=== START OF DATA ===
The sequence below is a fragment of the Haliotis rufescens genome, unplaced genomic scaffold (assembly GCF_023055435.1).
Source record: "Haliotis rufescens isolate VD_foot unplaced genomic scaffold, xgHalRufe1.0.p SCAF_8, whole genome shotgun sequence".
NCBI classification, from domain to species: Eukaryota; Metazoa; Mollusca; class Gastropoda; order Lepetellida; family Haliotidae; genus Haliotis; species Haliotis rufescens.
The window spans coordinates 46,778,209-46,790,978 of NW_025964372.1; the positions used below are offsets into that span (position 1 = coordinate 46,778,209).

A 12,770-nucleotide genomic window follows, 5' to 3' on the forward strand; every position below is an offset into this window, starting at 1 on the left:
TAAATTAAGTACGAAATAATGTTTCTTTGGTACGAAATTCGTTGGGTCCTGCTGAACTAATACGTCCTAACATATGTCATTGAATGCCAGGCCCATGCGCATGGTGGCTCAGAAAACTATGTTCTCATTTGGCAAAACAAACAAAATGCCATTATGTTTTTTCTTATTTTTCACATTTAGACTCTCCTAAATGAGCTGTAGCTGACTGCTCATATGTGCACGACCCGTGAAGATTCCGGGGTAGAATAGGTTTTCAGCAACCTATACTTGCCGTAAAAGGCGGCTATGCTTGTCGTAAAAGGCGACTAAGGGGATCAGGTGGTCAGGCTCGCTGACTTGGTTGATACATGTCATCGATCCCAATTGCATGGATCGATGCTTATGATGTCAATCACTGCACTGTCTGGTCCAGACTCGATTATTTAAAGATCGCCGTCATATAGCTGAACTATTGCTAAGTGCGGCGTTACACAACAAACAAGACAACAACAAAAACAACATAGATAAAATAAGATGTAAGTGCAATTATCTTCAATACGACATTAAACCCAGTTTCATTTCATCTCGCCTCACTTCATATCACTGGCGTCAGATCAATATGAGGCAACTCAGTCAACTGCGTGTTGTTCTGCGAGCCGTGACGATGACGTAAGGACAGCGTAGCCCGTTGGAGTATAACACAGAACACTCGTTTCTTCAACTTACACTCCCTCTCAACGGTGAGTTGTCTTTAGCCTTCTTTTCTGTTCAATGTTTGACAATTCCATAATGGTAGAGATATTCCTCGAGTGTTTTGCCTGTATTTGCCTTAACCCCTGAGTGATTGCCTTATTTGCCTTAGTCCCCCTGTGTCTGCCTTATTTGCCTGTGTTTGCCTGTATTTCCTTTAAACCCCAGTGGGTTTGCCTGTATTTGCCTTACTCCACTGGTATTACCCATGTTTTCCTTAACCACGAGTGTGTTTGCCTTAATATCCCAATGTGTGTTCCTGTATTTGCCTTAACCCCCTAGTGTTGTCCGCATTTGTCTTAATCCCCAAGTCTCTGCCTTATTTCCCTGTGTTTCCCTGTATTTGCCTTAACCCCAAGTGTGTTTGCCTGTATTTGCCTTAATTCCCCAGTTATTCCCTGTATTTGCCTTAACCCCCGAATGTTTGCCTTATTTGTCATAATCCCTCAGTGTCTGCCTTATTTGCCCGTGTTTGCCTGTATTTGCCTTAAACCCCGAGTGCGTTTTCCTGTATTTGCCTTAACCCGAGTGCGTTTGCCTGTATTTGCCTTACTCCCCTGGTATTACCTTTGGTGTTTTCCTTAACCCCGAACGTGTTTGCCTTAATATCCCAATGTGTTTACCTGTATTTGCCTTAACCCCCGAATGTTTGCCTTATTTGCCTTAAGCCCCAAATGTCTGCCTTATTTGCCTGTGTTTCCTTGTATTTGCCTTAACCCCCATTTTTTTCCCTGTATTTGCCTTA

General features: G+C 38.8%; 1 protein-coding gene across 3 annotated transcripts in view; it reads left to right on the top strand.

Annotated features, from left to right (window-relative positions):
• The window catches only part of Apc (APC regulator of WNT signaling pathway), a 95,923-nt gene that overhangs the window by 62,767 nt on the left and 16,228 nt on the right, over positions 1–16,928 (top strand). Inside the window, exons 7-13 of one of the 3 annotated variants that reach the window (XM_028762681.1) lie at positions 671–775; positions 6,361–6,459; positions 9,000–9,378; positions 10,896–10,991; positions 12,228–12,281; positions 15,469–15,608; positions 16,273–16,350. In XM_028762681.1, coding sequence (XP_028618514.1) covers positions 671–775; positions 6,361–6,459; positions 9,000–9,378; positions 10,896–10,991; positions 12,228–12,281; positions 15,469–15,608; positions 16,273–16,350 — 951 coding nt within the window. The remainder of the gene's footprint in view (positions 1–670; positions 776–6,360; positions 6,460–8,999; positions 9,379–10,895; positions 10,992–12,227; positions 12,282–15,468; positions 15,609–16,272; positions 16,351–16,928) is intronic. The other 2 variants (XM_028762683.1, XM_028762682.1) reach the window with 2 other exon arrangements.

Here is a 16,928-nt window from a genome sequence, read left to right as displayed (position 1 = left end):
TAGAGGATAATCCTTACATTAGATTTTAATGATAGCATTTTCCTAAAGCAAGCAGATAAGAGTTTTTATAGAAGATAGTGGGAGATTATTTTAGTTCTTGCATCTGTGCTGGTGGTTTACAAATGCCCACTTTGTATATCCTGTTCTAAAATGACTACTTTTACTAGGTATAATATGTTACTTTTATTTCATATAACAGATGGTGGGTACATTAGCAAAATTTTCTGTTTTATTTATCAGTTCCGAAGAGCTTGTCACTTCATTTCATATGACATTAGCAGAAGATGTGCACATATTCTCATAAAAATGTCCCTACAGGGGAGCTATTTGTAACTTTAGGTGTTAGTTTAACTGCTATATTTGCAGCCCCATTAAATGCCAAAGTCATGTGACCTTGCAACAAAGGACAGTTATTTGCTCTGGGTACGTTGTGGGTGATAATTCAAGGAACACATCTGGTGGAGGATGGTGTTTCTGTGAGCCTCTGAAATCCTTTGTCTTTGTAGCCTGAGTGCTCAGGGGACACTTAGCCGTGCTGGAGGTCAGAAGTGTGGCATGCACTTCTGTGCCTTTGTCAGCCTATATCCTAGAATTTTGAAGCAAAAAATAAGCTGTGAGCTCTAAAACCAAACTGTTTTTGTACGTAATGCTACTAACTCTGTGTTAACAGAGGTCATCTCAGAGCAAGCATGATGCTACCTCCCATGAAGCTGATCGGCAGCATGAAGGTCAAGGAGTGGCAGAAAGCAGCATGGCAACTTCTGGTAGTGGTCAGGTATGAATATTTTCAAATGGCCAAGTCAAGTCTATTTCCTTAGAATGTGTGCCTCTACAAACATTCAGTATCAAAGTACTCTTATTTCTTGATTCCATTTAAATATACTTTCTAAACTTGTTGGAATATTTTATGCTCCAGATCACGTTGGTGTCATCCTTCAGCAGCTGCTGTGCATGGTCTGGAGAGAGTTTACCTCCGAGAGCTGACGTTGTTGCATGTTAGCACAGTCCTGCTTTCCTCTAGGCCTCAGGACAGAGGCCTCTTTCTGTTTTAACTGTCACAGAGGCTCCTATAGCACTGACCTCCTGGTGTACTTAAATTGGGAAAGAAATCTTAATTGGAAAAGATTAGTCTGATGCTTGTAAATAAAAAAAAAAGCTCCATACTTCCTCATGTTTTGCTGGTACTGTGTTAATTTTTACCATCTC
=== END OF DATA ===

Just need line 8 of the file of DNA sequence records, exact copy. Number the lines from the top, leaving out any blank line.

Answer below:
Annotated features, from left to right (window-relative positions):